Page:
Comments: Nicholas Barr

Ke-young Chu, Sanjeev Gupta, and Vito Tanzi
Published Date:
May 1999
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It is a great pleasure both to be back in Washington and to share a platform with my former colleague, Amartya Sen. Sen’s key message is that equity cannot be captured as a single number, but is multidimensional and should be treated as such by policymakers—a point made also in Atkinson’s paper.

The point is perhaps best illustrated by analogy. If I go for a health check, the doctor has a long checklist of things to look at. At the end, she draws to my attention potential problem areas and ameliorative action. What she does not do is boil down 58 test results into a single number and tell me that, after adjusting for age differences, I am 5 percent less healthy than Sen.

Broader Dimensions of Equity

Sen reminds us that there are at least three strategic questions that policy analysts should ask about inequality. The first is, inequality of what? Inequality is conventionally measured in terms of income/consumption, or wealth.

As teachers, we always tell our students that, whatever else they do in the exam, they should answer the question. Like any good rule, there are occasions when it is right to break it, and Sen makes no bones about his “determined departure from the framework of questions that I have been asked to address.” Discussions of inequality, he argues, should include discussion not only of income or wealth, but also of:

  • health, including morbidity, mortality, nutritional state, and infant mortality;

  • human capital, for example, literacy rates;

  • freedom, democratic rights, and equality before the law, including—a point Sen rightly emphasizes—empowering citizens;

  • employment opportunities: “If unemployment batters lives, then that must somehow be taken into account in the analysis of economic inequality”; and

  • access to critical inputs, such as land and clean water.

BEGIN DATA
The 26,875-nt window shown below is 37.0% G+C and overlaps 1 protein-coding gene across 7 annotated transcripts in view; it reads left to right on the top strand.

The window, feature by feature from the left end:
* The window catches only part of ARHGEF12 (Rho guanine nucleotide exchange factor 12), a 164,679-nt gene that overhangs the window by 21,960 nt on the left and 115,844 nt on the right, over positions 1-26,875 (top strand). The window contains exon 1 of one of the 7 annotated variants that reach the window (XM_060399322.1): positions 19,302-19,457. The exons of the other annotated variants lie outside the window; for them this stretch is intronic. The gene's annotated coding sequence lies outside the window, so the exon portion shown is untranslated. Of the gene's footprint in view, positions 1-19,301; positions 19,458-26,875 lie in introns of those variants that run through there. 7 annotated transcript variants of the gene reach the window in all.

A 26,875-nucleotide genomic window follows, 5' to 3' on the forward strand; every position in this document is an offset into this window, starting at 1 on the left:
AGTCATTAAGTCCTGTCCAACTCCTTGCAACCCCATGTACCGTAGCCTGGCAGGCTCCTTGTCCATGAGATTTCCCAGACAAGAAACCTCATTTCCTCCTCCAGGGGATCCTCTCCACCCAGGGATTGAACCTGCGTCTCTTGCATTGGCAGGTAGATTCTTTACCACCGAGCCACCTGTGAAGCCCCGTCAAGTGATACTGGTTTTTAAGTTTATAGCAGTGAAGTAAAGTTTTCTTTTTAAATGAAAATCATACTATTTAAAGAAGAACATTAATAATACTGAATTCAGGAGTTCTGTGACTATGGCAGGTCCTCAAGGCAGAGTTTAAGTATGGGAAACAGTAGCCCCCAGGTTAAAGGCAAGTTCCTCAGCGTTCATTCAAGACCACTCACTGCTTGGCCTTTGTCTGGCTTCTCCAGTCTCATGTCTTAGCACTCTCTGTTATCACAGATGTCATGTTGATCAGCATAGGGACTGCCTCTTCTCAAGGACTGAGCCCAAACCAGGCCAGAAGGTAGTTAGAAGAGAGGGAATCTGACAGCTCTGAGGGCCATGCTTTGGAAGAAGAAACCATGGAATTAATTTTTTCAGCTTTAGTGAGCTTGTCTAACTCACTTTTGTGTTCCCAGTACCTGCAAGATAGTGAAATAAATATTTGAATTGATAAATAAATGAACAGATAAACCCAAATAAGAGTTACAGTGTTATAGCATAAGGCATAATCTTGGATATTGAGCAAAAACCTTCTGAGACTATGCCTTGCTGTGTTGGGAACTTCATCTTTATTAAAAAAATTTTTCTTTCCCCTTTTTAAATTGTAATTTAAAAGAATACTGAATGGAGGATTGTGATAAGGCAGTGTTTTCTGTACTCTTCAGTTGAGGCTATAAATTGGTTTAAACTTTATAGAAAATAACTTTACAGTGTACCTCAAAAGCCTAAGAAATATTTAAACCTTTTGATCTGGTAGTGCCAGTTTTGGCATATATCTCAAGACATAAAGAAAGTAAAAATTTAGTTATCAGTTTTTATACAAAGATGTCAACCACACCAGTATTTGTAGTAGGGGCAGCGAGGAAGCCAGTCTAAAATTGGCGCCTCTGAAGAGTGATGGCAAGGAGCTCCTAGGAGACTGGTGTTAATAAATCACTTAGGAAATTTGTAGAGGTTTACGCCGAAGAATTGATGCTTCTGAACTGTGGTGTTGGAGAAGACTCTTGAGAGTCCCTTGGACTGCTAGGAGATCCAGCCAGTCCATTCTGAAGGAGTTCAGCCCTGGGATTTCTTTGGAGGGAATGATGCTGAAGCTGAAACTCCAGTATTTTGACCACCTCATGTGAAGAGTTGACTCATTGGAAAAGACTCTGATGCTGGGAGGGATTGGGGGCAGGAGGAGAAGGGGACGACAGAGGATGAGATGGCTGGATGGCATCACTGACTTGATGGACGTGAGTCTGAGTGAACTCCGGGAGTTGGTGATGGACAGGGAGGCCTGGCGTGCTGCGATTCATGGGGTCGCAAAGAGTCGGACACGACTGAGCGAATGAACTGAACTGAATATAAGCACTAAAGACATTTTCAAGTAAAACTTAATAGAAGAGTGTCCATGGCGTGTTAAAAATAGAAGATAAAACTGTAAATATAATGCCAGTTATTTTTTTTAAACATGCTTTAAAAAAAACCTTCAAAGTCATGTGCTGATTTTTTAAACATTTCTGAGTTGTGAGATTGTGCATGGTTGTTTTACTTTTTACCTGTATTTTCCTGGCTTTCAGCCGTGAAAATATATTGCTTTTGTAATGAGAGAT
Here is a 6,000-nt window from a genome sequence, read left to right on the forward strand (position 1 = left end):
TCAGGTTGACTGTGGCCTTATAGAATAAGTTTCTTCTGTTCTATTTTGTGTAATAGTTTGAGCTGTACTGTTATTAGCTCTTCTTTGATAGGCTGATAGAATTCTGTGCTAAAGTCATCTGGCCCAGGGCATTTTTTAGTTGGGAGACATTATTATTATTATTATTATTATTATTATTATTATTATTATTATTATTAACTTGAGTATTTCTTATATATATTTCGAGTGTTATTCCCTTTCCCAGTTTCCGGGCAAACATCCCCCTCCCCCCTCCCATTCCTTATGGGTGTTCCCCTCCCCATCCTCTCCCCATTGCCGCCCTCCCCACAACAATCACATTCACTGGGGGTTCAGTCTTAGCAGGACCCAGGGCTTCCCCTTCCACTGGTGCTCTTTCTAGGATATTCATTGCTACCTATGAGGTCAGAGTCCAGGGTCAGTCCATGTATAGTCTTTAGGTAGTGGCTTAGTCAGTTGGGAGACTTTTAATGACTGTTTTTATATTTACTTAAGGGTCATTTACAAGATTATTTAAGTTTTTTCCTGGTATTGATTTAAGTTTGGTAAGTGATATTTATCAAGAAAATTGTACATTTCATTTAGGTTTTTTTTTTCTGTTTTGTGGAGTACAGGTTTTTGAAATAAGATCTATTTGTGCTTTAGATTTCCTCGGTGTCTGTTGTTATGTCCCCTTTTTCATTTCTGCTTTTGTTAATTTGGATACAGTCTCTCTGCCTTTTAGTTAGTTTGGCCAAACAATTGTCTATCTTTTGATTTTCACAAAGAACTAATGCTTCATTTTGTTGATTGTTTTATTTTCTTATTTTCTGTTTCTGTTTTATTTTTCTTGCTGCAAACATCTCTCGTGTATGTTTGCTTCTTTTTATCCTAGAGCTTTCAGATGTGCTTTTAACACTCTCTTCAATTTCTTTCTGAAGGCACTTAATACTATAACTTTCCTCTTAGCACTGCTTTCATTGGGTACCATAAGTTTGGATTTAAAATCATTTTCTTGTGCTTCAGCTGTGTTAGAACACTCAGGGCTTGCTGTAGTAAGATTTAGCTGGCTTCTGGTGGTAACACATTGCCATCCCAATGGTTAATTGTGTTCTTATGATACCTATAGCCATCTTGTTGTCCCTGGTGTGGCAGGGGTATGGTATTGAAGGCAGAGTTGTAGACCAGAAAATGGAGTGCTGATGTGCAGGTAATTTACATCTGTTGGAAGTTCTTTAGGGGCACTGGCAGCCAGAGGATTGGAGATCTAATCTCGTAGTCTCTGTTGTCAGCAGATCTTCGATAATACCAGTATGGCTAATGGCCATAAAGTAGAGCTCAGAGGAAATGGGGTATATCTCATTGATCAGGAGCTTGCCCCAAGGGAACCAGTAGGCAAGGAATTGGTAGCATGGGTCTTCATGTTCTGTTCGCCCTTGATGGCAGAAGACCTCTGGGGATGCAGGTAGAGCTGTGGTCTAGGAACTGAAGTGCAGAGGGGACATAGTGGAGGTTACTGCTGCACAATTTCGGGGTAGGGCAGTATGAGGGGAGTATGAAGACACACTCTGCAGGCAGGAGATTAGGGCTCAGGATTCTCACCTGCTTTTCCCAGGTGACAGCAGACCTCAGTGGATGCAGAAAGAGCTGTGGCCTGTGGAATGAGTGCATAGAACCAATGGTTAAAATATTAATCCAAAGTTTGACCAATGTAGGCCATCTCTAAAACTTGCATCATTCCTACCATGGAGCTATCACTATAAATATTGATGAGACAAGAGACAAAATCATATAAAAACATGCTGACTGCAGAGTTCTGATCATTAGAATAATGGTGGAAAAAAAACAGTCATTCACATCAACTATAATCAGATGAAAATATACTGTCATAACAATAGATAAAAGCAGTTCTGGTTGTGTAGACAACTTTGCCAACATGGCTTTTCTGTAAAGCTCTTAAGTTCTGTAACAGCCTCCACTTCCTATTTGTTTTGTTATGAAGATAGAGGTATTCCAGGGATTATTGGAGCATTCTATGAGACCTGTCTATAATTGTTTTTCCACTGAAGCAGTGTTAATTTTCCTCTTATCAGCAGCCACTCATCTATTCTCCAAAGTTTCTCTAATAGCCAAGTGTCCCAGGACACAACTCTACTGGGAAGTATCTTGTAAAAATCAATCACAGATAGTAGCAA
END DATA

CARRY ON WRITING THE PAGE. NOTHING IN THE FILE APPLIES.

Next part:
The next question is, inequality between whom? Sen discusses inequality between men and women, between larger and smaller households, and between boys and girls. He cites figures showing that in both India and sub-Saharan Africa, male literacy, at 63–64 percent, is more than 50 percent higher than female literacy; in the worst Indian district, the literacy rate for men is nearly five times as high as for women (Table 4.2). He also discusses inequality between adults and children; for example, 63 percent of children under age 5 in India suffer from malnutrition.

The third question is, unequal for how long? The issue (raised also in Munnell’s comments) is that of mobility. Society A, where poor people remain poor to the nth generation, is in an important sense more unequal than society B, with the same number of poor people at any one time, but where individuals experience poverty mainly as a transient phenomenon.

Why a Multivariate Characterization of Equity?

Sen’s assertion that inequality is multidimensional is right, it can be argued, for two separate sets of reasons. Sen is correct if we agree with the value judgment that justice requires that we take account of outcomes, not inputs. Income and wealth are really inputs: outcomes relate to health, freedom to choose, security, and so forth. As Sen says, “It would be absurd to assume that the reach of economics does not go beyond income inequality,” and “there is no justification for ignoring the deprivation and inequality associated with illiteracy, morbidity, undernourishment, or infant mortality” merely because such phenomena may be hard to measure.